This week I have joined the open course Rhizomatic Learning – The Community is the Curriculum, and I look forward to participating with an open mind and few goals, so far!
The first week you introduce yourself and your goals, get acclimated (FB, Twitter #rhizo14, P2PU) and a share your thoughts on the topic of the week. Discussions and examples are everywhere and the abundance seems like a huge smorgasbord. Cheating as learning is for starters!
The idea of cheating as learning really challenges the very view of learning! What do you know when you know something? How do you use your previous knowledge to solve problems? Where do you find support? What is the proximal zone of learning nowadays? How do you study? We discuss it at my school every year in connection with the national tests and we are not in total agreement, to say the least.
I teach at the upper secondary/senior high level and every time I ask a group of students if they have cheated on a test, every single one has! They are surprisingly willing to share their methods with me, when I tell them that we are not going to have traditional tests (apart from the national ones). Their creativity knows no limits when it comes to cheating; in fact the cheating methods outnumber the common learning strategies by at a guess five to one.
Is the cheating frequency related to performing anxiety or is it due to the playfulness of doing something forbidden? If, so, does this alert the students, who thus perform better? Is cheating the result of procrastination? Is it simply the lazy short cut to good grades? Is it perhaps due to the ways we teach and test knowledge? Is it a combination? However, last year I decided to use the energy to the favor of learning.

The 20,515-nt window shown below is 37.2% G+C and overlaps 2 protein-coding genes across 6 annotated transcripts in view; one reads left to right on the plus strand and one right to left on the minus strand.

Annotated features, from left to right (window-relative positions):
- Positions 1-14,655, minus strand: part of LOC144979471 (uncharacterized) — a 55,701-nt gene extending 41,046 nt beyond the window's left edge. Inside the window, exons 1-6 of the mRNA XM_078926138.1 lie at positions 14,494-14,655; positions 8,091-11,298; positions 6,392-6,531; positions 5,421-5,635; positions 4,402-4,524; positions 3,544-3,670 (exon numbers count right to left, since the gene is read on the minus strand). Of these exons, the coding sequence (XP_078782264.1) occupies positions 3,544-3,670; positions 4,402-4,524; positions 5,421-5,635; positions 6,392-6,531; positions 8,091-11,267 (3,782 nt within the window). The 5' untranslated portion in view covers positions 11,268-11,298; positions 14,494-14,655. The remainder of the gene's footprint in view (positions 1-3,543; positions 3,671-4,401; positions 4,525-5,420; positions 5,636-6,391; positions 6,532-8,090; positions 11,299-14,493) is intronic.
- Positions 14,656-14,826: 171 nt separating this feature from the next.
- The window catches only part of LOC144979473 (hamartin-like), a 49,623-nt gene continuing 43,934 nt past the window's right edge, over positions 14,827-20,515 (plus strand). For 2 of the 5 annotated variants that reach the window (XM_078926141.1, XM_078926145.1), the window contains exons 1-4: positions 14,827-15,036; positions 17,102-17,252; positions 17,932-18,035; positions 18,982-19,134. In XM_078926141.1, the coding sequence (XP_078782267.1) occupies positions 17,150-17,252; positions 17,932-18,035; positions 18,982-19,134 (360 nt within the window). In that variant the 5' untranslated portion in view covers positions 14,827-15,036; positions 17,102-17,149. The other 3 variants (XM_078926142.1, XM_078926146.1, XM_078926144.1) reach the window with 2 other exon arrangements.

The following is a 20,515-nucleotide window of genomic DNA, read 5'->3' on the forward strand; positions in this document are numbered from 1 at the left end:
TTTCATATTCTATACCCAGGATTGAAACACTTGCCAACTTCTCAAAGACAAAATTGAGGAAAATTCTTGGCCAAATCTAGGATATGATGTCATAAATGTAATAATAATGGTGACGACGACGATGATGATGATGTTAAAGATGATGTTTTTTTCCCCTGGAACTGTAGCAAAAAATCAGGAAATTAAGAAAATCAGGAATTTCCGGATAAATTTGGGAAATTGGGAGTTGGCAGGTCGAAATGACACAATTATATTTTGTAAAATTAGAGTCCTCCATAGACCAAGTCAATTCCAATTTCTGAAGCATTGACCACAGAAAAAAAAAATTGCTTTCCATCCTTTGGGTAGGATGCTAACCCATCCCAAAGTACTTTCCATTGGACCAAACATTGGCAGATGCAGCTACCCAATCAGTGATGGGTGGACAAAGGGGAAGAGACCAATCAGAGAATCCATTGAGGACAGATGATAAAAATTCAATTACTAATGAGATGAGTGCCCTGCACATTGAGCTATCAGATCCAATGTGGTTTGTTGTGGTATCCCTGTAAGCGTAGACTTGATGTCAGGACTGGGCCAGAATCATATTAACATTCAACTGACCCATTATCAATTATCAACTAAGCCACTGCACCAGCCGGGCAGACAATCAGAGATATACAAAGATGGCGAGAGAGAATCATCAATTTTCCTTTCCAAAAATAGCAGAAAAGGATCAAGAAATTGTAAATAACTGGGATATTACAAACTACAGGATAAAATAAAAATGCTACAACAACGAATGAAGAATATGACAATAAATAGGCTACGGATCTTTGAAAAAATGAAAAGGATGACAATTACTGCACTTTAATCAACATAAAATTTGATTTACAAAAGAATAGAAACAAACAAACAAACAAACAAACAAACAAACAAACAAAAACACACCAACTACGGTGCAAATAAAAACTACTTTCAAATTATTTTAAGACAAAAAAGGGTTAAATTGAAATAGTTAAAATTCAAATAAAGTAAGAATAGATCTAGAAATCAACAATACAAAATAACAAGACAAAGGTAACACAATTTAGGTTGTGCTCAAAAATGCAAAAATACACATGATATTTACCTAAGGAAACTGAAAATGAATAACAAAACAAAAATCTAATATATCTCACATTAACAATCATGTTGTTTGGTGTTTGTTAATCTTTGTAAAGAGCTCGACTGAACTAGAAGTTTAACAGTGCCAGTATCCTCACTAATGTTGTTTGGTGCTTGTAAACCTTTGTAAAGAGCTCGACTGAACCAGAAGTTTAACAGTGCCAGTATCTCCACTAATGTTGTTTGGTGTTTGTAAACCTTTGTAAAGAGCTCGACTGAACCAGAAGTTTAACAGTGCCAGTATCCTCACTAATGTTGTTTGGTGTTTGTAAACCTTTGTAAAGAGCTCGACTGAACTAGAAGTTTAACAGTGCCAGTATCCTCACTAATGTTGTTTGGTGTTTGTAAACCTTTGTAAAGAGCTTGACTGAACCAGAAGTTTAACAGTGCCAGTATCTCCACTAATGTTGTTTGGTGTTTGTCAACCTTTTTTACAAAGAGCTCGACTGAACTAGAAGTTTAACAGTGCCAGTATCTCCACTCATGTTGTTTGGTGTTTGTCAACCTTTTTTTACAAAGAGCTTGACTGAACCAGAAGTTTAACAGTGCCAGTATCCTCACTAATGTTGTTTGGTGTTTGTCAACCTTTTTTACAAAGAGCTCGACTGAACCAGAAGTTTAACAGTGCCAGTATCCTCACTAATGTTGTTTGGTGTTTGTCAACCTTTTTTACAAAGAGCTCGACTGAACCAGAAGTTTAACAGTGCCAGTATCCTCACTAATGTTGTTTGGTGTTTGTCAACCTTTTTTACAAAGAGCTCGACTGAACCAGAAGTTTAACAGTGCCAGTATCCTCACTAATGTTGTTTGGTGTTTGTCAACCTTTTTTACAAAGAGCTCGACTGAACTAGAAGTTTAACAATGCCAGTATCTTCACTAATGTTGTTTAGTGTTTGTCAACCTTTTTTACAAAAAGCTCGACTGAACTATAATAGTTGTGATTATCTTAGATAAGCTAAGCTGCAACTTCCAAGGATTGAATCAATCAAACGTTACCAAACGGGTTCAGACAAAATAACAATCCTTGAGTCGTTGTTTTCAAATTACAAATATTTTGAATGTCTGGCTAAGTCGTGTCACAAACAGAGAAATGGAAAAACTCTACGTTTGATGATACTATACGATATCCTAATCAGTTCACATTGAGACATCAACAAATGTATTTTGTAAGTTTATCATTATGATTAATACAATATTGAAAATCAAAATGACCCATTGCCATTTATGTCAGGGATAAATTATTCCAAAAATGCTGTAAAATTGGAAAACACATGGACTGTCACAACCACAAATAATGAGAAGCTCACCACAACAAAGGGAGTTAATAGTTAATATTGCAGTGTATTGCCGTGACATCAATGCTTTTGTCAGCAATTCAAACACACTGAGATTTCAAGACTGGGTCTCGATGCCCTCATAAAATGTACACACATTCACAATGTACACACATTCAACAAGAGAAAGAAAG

In the second grade I examine the history of literature (in Swedish), which is quite a difficult part of the course, as it requires a general understanding of the literary and the political currents. The test consists of both analysis and creative writing. I have always told my students to prepare (why not together) and bring the notes to the test, which they also did. Pages of them, which make the “cheating” hard to manage, since the time is limited! This time I told them to bring only one handwritten cheating sheet in a4 formats, and a few interesting things happened. The word cheating instantly triggered their interest; one of them had heard that the method was used at an Ivy League University, many looked bewildered, some were skeptical and a handful obviously did not follow (neither my arguments, nor my instructions).
The interesting thing is that the results of those who followed my instruction and carefully summarized what they found most important did so much better than those who copied and pasted their cheating sheets. Curious about how they had done, I collected the sheets and one sheet stood out from the rest. This student had actually cheated when creating his cheating sheet: At first sight it looked a4 and it was written by hand in small letters. Looking closer I saw that you could also unfold smaller rectangular pieces of paper that he had cut and pasted on the sheet when he had filled it. (I will see if I can find it and upload a picture). I was outwitted and happy about it! And he never used it in the test situation.
The time and effort spent really paid off and he and many others did brilliant analyses, identified features in texts and art and wrote two texts in the style of Goethe and Dostoevsky.
Having said this, I think cheating is a learning strategy worth considering!